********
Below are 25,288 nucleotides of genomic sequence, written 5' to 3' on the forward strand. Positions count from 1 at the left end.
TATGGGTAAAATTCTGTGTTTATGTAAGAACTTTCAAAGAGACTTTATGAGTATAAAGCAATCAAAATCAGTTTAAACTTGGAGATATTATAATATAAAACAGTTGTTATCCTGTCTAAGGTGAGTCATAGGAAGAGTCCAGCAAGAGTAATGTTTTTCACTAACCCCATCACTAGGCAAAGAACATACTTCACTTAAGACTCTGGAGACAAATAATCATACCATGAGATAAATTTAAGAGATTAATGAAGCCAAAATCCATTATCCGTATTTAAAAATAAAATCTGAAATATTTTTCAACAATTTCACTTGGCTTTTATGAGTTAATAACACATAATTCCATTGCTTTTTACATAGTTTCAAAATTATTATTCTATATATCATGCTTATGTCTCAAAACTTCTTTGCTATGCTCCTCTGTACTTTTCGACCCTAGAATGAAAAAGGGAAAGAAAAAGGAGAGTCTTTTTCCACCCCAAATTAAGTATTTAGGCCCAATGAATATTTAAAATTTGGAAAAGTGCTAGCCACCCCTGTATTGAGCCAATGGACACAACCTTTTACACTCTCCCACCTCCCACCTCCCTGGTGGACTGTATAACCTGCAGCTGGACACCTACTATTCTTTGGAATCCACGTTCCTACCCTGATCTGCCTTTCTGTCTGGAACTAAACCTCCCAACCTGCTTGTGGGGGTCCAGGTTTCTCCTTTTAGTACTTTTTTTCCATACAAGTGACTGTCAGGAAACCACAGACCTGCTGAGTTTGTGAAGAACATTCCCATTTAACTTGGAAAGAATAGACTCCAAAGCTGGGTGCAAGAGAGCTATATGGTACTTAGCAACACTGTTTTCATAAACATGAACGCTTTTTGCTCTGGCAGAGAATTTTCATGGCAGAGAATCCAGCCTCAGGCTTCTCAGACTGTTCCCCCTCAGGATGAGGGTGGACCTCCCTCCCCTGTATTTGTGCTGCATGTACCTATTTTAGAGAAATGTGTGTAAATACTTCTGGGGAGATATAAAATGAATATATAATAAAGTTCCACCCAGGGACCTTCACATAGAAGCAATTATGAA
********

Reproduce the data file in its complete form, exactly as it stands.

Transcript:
Below are 25,288 nucleotides of genomic sequence, written 5' to 3' on the forward strand. Positions count from 1 at the left end.
TATGGGTAAAATTCTGTGTTTATGTAAGAACTTTCAAAGAGACTTTATGAGTATAAAGCAATCAAAATCAGTTTAAACTTGGAGATATTATAATATAAAACAGTTGTTATCCTGTCTAAGGTGAGTCATAGGAAGAGTCCAGCAAGAGTAATGTTTTTCACTAACCCCATCACTAGGCAAAGAACATACTTCACTTAAGACTCTGGAGACAAATAATCATACCATGAGATAAATTTAAGAGATTAATGAAGCCAAAATCCATTATCCGTATTTAAAAATAAAATCTGAAATATTTTTCAACAATTTCACTTGGCTTTTATGAGTTAATAACACATAATTCCATTGCTTTTTACATAGTTTCAAAATTATTATTCTATATATCATGCTTATGTCTCAAAACTTCTTTGCTATGCTCCTCTGTACTTTTCGACCCTAGAATGAAAAAGGGAAAGAAAAAGGAGAGTCTTTTTCCACCCCAAATTAAGTATTTAGGCCCAATGAATATTTAAAATTTGGAAAAGTGCTAGCCACCCCTGTATTGAGCCAATGGACACAACCTTTTACACTCTCCCACCTCCCACCTCCCTGGTGGACTGTATAACCTGCAGCTGGACACCTACTATTCTTTGGAATCCACGTTCCTACCCTGATCTGCCTTTCTGTCTGGAACTAAACCTCCCAACCTGCTTGTGGGGGTCCAGGTTTCTCCTTTTAGTACTTTTTTTCCATACAAGTGACTGTCAGGAAACCACAGACCTGCTGAGTTTGTGAAGAACATTCCCATTTAACTTGGAAAGAATAGACTCCAAAGCTGGGTGCAAGAGAGCTATATGGTACTTAGCAACACTGTTTTCATAAACATGAACGCTTTTTGCTCTGGCAGAGAATTTTCATGGCAGAGAATCCAGCCTCAGGCTTCTCAGACTGTTCCCCCTCAGGATGAGGGTGGACCTCCCTCCCCTGTATTTGTGCTGCATGTACCTATTTTAGAGAAATGTGTGTAAATACTTCTGGGGAGATATAAAATGAATATATAATAAAGTTCCACCCAGGGACCTTCACATAGAAGCAATTATGAA